There’s this site called Get Off My Internets. If you’re a blog reader, maybe you’ve heard of it. If you’re a blogger, you probably are aware of it because you’re afraid of ending up there, or already have, or maybe know someone who has, and so you checked it out, completely baffled as you scrolled through the site all the while wondering if it was a joke. If it was some sort of The Onion-esque take on the blogosphere. But it’s not. It’s real people trashing other real people. For kicks and clicks.
GOMI has every right to its little piece of earth in the ether. I’d never argue otherwise. The internet welcomes all. And yet.
GOMI was just named one of the 100 Best Sites for Women by this thing called Forbes. Maybe you’ve heard of them. And my If Emily Posted-writing brain is having a hard time wrapping my head around this. GOMI is like the social media news cycle version of those Enquirer covers with a collage of celeb cellulite. Here, read this and feel better about yourself by tearing down someone else.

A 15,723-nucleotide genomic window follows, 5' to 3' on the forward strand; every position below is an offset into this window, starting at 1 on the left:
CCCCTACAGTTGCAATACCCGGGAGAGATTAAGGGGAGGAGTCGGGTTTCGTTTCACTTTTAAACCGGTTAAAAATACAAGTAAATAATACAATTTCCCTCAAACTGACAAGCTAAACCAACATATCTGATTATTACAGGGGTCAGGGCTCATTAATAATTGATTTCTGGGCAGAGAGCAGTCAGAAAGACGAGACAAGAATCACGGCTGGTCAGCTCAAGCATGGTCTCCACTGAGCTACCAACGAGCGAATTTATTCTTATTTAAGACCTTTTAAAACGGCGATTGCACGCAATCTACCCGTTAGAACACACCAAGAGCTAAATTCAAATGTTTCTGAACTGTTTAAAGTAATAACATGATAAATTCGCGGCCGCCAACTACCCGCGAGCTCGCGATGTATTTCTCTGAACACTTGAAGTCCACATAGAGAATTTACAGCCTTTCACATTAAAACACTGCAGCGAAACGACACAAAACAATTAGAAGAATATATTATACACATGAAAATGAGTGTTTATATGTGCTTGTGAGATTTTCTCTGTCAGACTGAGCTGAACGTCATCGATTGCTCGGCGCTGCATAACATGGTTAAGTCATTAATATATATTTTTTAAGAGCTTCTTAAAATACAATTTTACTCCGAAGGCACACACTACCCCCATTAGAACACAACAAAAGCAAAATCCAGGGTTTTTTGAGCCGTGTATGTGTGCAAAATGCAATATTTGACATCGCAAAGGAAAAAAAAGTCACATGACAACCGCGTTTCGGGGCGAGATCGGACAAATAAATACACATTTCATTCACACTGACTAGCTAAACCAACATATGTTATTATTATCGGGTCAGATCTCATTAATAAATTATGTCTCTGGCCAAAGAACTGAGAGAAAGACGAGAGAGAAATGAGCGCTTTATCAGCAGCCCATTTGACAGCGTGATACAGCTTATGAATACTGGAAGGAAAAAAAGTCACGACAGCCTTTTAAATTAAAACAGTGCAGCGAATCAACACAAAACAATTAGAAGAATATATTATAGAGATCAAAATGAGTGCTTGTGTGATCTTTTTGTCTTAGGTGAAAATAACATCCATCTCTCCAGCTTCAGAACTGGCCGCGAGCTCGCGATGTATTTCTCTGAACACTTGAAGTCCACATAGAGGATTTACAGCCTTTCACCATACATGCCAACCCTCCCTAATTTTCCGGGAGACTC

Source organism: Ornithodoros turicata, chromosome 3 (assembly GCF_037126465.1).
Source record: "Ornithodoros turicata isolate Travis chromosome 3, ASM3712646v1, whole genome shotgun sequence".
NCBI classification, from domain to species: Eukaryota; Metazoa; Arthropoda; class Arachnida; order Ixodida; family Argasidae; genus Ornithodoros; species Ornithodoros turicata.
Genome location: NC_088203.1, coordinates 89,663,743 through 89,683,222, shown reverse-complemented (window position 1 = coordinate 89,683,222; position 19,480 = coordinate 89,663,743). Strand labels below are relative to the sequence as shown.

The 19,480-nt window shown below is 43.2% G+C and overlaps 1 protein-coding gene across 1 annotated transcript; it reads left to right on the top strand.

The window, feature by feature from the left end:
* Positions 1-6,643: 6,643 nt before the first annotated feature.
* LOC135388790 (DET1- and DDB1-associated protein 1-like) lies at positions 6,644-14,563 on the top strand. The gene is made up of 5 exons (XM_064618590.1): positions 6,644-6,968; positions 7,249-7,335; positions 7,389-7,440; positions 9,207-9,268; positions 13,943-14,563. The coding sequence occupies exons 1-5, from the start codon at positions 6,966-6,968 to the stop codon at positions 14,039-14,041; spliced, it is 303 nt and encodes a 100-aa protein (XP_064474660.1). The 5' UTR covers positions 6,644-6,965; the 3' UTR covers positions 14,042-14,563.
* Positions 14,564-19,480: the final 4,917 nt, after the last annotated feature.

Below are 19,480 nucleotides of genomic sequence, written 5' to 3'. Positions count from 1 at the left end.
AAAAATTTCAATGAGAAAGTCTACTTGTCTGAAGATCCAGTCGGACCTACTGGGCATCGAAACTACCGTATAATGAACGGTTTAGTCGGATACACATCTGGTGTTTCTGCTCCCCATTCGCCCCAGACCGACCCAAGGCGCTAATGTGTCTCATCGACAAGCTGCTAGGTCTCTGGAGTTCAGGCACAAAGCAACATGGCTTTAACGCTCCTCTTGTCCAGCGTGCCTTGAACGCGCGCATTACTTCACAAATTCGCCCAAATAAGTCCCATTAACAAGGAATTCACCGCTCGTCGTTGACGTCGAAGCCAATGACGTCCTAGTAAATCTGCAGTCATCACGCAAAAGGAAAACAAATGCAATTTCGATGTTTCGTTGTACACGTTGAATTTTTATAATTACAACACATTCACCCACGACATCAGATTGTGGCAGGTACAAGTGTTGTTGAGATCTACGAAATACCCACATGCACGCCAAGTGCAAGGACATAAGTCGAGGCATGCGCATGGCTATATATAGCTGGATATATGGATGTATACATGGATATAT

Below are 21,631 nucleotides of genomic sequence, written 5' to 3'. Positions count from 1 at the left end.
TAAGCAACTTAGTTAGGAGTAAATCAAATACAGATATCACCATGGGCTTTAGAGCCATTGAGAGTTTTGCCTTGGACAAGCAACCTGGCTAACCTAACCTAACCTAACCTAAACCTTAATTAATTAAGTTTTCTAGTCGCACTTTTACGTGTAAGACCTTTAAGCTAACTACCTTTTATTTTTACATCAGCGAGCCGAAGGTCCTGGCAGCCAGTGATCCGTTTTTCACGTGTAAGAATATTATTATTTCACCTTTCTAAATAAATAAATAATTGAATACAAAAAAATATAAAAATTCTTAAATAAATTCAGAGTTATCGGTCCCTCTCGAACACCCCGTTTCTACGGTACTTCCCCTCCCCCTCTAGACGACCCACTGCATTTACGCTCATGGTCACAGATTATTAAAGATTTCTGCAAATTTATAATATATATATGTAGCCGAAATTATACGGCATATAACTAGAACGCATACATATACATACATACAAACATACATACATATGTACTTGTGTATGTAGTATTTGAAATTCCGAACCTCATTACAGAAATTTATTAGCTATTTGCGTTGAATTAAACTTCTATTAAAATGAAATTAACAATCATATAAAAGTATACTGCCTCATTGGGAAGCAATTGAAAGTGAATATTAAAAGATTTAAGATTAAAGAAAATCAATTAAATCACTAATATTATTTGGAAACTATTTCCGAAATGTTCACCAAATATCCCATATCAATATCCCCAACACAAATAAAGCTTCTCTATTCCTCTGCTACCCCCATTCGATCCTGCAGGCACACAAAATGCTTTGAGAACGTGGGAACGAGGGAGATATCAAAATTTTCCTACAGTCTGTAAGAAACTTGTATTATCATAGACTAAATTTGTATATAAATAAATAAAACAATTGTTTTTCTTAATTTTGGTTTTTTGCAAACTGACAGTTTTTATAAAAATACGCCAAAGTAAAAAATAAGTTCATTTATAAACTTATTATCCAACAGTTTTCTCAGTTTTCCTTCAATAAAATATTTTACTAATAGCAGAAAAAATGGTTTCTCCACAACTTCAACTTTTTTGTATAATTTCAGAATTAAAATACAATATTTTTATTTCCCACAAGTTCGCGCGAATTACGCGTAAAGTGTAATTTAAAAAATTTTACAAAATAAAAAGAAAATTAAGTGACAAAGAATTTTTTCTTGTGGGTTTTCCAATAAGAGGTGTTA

GOMI isn’t pretty. Life isn’t always pretty. But when we glorify those who spend their days ripping bloggers to shreds as one of the best places to be online, I think we need to stop and think about what we’re doing here. What has the blogosphere become?
And I would really, really like to know how the voting process for this Forbes list takes places because the description sounds a lot more like a Heathers Lunchtime Poll than the People’s Choice Awards.
If this epitomizes the “best of the best” for women online, then I don’t want to know what is defined as the worst.
Some value what Forbes has to say. Some value what GOMI has to say. I value what Morgan has to say.